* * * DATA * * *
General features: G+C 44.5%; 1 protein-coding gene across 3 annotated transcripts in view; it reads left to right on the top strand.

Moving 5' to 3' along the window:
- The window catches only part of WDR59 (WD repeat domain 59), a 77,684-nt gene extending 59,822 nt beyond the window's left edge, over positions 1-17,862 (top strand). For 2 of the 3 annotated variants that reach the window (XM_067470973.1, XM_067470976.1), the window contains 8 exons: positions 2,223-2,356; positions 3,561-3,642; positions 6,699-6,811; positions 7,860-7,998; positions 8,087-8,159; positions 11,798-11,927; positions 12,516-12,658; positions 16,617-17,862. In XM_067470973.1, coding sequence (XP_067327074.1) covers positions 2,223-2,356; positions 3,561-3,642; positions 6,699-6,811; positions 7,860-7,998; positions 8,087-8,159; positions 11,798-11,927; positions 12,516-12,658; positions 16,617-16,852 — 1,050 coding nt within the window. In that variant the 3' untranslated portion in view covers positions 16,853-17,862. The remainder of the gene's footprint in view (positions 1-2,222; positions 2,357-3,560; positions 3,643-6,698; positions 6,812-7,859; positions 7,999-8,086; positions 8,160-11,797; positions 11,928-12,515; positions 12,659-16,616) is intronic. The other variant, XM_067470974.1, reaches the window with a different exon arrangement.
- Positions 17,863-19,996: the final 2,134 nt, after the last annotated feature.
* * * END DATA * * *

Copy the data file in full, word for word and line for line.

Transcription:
General features: G+C 44.5%; 1 protein-coding gene across 3 annotated transcripts in view; it reads left to right on the top strand.

Moving 5' to 3' along the window:
- The window catches only part of WDR59 (WD repeat domain 59), a 77,684-nt gene extending 59,822 nt beyond the window's left edge, over positions 1-17,862 (top strand). For 2 of the 3 annotated variants that reach the window (XM_067470973.1, XM_067470976.1), the window contains 8 exons: positions 2,223-2,356; positions 3,561-3,642; positions 6,699-6,811; positions 7,860-7,998; positions 8,087-8,159; positions 11,798-11,927; positions 12,516-12,658; positions 16,617-17,862. In XM_067470973.1, coding sequence (XP_067327074.1) covers positions 2,223-2,356; positions 3,561-3,642; positions 6,699-6,811; positions 7,860-7,998; positions 8,087-8,159; positions 11,798-11,927; positions 12,516-12,658; positions 16,617-16,852 — 1,050 coding nt within the window. In that variant the 3' untranslated portion in view covers positions 16,853-17,862. The remainder of the gene's footprint in view (positions 1-2,222; positions 2,357-3,560; positions 3,643-6,698; positions 6,812-7,859; positions 7,999-8,086; positions 8,160-11,797; positions 11,928-12,515; positions 12,659-16,616) is intronic. The other variant, XM_067470974.1, reaches the window with a different exon arrangement.
- Positions 17,863-19,996: the final 2,134 nt, after the last annotated feature.